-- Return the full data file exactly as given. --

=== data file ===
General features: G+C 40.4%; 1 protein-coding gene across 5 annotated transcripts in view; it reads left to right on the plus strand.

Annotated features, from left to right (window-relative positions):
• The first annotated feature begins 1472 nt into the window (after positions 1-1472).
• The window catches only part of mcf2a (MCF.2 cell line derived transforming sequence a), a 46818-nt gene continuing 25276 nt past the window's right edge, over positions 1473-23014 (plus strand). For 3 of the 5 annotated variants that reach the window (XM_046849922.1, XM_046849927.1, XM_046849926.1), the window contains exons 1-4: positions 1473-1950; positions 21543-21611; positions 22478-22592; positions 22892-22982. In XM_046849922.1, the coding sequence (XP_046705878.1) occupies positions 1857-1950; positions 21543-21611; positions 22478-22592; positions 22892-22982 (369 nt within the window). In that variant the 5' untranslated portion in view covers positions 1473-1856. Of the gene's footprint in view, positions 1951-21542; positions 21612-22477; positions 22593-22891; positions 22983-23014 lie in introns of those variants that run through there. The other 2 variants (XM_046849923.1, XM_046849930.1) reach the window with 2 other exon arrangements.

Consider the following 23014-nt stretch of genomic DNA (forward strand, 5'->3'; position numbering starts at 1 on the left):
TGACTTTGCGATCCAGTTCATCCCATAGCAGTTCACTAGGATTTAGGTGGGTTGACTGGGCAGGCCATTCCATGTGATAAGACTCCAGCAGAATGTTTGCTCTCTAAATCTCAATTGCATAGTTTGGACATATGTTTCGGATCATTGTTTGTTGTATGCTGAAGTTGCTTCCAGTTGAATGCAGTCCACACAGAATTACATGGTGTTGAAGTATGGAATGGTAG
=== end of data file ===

General features: G+C 40.4%; 1 protein-coding gene across 5 annotated transcripts in view; it reads left to right on the plus strand.

Annotated features, from left to right (window-relative positions):
• The first annotated feature begins 1472 nt into the window (after positions 1-1472).
• The window catches only part of mcf2a (MCF.2 cell line derived transforming sequence a), a 46818-nt gene continuing 25276 nt past the window's right edge, over positions 1473-23014 (plus strand). For 3 of the 5 annotated variants that reach the window (XM_046849922.1, XM_046849927.1, XM_046849926.1), the window contains exons 1-4: positions 1473-1950; positions 21543-21611; positions 22478-22592; positions 22892-22982. In XM_046849922.1, the coding sequence (XP_046705878.1) occupies positions 1857-1950; positions 21543-21611; positions 22478-22592; positions 22892-22982 (369 nt within the window). In that variant the 5' untranslated portion in view covers positions 1473-1856. Of the gene's footprint in view, positions 1951-21542; positions 21612-22477; positions 22593-22891; positions 22983-23014 lie in introns of those variants that run through there. The other 2 variants (XM_046849923.1, XM_046849930.1) reach the window with 2 other exon arrangements.

Consider the following 23014-nt stretch of genomic DNA (forward strand, 5'->3'; position numbering starts at 1 on the left):
TGACTTTGCGATCCAGTTCATCCCATAGCAGTTCACTAGGATTTAGGTGGGTTGACTGGGCAGGCCATTCCATGTGATAAGACTCCAGCAGAATGTTTGCTCTCTAAATCTCAATTGCATAGTTTGGACATATGTTTCGGATCATTGTTTGTTGTATGCTGAAGTTGCTTCCAGTTGAATGCAGTCCACACAGAATTACATGGTGTTGAAGTATGGAATGGTAG